The Duchess of Cambridge should expect to be in labour for around half a day, experts said.
Consultant obstetrician Patrick O'Brien said that the average length of labour for a first-time mother is about 12 hours.
So the royal baby could be born in the late afternoon or early evening.
At 7.30am Kensington Palace announced that Kate had been admitted to St Mary's Hospital in London in the early stages of labour - but it is unknown how long she was in labour for before going to hospital.
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Mr O'Brien, spokesman for the Royal College of Obstetricians and Gynaecologists, said: "With first baby, you usually dilate about a centimetre an hour and you've got to get from closed to 10 centimetres - which is fully dilated - so that's about 10 hours.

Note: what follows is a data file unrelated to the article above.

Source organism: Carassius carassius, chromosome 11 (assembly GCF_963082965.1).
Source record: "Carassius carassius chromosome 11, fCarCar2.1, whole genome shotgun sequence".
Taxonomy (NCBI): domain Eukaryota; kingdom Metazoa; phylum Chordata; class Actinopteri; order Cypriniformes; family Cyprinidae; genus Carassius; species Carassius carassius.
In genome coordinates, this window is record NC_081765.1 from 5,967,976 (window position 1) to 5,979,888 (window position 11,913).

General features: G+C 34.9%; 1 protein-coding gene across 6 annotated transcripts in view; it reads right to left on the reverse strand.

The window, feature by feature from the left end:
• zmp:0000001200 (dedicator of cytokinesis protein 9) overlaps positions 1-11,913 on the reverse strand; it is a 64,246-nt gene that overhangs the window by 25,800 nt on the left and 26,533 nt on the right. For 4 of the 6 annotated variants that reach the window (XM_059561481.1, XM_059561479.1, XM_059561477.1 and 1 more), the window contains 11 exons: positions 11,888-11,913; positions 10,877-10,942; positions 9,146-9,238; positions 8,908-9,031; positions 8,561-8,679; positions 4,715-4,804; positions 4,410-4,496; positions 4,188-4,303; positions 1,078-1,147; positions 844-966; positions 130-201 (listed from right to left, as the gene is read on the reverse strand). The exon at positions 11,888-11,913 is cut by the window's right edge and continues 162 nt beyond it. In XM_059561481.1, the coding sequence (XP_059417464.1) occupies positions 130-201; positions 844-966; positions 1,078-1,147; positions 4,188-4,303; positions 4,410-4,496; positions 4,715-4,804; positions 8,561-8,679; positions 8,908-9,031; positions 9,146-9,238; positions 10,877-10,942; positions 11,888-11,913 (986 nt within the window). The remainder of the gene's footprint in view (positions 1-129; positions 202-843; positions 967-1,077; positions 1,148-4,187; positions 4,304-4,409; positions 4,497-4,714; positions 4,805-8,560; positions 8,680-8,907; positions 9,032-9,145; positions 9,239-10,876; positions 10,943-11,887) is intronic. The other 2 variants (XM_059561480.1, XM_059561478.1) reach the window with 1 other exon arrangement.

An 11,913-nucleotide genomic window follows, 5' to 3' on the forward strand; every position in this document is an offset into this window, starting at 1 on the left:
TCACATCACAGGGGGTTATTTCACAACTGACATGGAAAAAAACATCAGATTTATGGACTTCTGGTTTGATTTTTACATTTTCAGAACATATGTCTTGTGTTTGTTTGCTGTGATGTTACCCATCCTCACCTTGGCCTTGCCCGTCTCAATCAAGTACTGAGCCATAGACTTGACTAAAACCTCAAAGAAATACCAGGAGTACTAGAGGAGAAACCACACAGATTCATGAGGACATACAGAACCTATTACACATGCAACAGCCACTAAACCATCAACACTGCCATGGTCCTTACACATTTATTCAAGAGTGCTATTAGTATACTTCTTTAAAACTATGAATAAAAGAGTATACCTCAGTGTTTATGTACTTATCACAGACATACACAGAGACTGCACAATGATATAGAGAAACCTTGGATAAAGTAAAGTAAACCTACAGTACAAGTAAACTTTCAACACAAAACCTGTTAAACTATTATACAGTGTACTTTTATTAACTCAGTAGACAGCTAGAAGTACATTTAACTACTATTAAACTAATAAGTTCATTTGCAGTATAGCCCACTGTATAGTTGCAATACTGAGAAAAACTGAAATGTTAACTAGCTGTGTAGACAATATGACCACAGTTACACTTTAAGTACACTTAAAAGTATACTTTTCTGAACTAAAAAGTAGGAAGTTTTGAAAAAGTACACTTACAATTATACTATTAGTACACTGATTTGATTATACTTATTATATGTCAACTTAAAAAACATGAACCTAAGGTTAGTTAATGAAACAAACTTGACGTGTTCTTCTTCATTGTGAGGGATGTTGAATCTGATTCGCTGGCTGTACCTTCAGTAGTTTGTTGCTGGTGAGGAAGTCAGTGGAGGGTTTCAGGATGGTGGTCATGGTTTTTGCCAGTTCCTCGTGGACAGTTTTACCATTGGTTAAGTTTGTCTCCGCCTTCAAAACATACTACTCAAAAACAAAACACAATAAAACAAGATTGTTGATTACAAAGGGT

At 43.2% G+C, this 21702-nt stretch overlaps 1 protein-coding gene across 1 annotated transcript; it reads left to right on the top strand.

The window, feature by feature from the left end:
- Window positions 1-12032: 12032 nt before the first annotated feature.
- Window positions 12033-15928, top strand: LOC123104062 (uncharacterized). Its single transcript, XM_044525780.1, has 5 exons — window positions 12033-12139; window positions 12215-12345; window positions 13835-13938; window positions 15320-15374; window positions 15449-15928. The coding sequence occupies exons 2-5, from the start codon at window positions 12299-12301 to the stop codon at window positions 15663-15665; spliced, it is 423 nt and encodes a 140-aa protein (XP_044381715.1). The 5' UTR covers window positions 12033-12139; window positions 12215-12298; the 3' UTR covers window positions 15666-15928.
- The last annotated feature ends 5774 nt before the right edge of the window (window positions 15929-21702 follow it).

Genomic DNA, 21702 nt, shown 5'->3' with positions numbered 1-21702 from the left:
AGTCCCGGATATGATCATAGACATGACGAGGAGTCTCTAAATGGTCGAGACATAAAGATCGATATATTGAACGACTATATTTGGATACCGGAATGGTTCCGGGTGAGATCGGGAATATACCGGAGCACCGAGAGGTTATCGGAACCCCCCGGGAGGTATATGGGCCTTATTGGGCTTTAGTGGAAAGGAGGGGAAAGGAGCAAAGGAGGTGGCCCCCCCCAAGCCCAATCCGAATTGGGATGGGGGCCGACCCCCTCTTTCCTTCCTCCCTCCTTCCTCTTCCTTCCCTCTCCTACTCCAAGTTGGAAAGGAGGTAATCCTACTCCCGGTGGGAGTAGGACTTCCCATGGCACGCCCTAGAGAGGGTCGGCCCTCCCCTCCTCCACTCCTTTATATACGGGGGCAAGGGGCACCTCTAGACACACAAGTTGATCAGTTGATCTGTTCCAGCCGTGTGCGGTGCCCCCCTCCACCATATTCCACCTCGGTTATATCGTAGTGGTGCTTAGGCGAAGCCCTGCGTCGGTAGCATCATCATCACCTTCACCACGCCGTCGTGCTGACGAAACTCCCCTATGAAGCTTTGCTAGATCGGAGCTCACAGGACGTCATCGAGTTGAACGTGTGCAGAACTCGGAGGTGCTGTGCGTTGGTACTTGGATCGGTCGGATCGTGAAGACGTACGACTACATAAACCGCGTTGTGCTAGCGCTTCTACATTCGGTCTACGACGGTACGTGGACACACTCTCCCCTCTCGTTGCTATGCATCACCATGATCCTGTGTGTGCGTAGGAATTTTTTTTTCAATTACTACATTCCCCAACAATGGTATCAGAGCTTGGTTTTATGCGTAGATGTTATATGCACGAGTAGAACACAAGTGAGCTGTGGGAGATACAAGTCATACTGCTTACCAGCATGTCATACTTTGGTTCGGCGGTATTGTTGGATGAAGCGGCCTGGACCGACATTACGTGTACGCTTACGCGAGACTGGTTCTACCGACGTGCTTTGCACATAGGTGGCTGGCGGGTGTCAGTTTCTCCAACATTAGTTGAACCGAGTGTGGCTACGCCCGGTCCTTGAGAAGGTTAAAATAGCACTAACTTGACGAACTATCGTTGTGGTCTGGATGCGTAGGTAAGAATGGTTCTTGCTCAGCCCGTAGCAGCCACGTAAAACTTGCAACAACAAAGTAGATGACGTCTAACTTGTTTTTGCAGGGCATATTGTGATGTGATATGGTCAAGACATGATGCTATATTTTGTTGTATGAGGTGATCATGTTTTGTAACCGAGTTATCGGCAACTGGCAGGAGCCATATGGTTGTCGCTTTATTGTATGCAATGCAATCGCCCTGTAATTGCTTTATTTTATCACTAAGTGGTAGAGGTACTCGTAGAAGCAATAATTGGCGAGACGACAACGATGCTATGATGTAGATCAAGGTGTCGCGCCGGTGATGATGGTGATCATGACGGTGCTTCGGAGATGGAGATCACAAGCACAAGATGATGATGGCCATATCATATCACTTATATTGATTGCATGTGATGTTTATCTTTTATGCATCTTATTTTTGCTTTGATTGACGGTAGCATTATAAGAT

"When you reach fully dilated usually you wait for an hour or so to allow the baby's head to come as low as possible, and then you push - and the pushing is about an hour to an hour and a half.
"So about 12 hours is the average, sometimes quicker, sometimes slower, but that's what you have to budget for.
"But if someone is coming in to have labour induced, once the labour gets going it will be much the same, but it's impossible to know how long it will be from the time that she comes into hospital until the time that labour actually starts. It could be 24 hours before the labour even starts."
Mr O'Brien, who works at University College London Hospitals, said the longest labour he'd ever witnessed was two and a half days and, in women who already have children, labour can be as quick as 30 minutes.
The average weight of a baby born around its due date is 3.7 kilos (8.2lbs), he said.
"What's more important than weight is if a baby has been growing normally. We really don't mind whether babies are big or small or average, but we want to see that babies are growing along their own lines," he said.